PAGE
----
Not all stepfamilies have to struggle as they work toward love and unity. My own experience was happy from the beginning. I'm sure my natural mother loved me, and I her, even though I don't remember her very well. I was 8 and my sister was 12 when our mother passed on.
But we didn't have the mother-daughter closeness apparent in some families. I don't remember listening to bedtime stories while being tucked gently beneath the covers or while cuddling on her lap, her cool hands stroking my hair.
When my father announced his plans to remarry a number of months later, I was surprised, but not unhappy.
I still remember where we were and where we had eaten dinner, how the gold-flecked diamonds on the seats of my dad's truck felt under my hand as he told us.
Not having spent much time with my natural mother, I was ready to welcome a new mother, who was home when I went to bed at night and got up in the morning.
I don't remember too much from the first few months in our revised family. Some things do stand out - getting over the awkwardness of calling a new woman ``Mom,'' the Madame Alexander doll with her yellow dotted dress she brought me, and adjusting to a new schedule - which for the first time included regular bedtime hours and church.
And all the new rules!
Having been used to spending a lot of time on our own, my sister and I weren't used to someone's telling us what to wear, what we could watch on TV, and what to eat.
No more mornings of Pop Tarts and Captain Crunch. We were now awakened to a mother who served us oatmeal and wheat toast.
Days of wearing shorts and flip-flops to school were definitely over. My mother made me some outfits that I hated to wear. I didn't tell her, because I didn't want to hurt her feelings. But they were so out of style - especially the green pantsuit with gold trim!
(Junior high is a place where you just have to fit in, or you'll be cast out forever as a ``nerd.'')
All in all, though, changing a few habits and styles wasn't too much to ask of us, and it didn't take me long to adjust to having a new mother.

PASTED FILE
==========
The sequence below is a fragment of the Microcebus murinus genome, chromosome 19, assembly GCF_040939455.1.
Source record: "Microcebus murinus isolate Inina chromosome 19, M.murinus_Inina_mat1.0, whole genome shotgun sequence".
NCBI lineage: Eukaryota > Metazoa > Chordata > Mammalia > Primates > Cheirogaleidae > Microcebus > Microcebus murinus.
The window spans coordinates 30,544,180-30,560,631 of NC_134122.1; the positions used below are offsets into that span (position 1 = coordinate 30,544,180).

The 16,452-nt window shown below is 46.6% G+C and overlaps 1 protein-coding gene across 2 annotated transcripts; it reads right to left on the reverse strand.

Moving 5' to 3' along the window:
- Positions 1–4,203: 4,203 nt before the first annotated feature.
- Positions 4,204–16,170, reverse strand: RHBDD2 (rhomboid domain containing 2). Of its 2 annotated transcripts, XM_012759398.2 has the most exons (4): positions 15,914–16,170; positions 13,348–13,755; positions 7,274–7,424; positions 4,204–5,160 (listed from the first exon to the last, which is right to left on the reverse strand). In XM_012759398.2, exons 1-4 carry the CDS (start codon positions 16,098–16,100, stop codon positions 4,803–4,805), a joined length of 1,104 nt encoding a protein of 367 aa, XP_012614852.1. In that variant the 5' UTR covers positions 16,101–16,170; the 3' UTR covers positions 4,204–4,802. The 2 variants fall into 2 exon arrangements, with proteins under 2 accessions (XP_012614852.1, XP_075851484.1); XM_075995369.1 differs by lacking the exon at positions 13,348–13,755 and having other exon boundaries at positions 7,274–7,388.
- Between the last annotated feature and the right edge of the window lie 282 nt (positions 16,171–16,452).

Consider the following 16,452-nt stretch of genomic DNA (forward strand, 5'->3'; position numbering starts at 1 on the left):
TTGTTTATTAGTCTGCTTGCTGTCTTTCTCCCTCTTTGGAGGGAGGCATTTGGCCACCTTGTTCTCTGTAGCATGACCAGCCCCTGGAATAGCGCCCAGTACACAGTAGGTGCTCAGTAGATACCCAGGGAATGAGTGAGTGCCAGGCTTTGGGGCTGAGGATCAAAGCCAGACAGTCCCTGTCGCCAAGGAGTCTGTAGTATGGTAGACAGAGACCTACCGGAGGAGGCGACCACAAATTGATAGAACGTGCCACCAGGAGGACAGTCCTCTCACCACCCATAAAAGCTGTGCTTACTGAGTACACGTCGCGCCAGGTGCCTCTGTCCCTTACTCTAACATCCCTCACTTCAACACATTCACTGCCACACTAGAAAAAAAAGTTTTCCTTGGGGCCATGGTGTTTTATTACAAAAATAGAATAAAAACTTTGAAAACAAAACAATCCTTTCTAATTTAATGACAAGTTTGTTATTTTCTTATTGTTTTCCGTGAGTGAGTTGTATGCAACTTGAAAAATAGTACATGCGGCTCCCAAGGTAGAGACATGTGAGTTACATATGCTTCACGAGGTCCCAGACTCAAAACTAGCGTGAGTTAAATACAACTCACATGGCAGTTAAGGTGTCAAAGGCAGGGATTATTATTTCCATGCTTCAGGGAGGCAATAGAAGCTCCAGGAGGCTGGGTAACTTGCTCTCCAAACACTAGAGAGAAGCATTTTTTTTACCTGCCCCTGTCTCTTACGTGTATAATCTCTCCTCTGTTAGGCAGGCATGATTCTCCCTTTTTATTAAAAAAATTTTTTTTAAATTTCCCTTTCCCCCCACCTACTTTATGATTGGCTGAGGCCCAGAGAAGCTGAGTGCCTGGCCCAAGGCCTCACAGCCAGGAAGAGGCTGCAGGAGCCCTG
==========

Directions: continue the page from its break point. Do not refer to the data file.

I'll never forget the time we were making chocolate chip cookies late one Saturday morning. In my eagerness to taste the batter, I leaned over just a little too far and got my hair tangled in the beaters.
My mom and sister were sure it was the funniest thing they'd ever seen. I did not.
They made me stand, glaring, for a picture with the beater twisted through my brown hair, full of gooey batter.
And the time our dog, Nemo, was killed by a car during a lightning storm. When I came home from school, my mother pulled me onto her lap to comfort me. I was crying uncontrollably. She was completely at a loss as to what to do.
``I'll do anything,'' she said, ``anything, if you'll just stop crying.''
``Don't...,'' I sobbed, stuttering, ``make me wear...that green pantsuit anymore....''
Poor Nemo was temporarily forgotten. How we laugh about that now!
My sister had a tougher time adjusting than I did, but not really because of the stepmother situation. It was just that hard time of maturing, leaving childhood behind for the new challenges of being a teen-ager.
Looking back, not only did we gain a new mother, we also got a new sister (already married by that time), and lots of wonderful new relatives.
I cherish this new family situation. It seems foreign to think of my mother and sister as stepmother and stepsister. They're simply family.
It was wonderful, and still is, to have a mother who cared for me as if I were her own. What makes and cements a family, after all, are not merely blood ties.
To me, a real mother is the woman who brings a child up with care, love, and respect - regardless of whether she brought him or her into the world.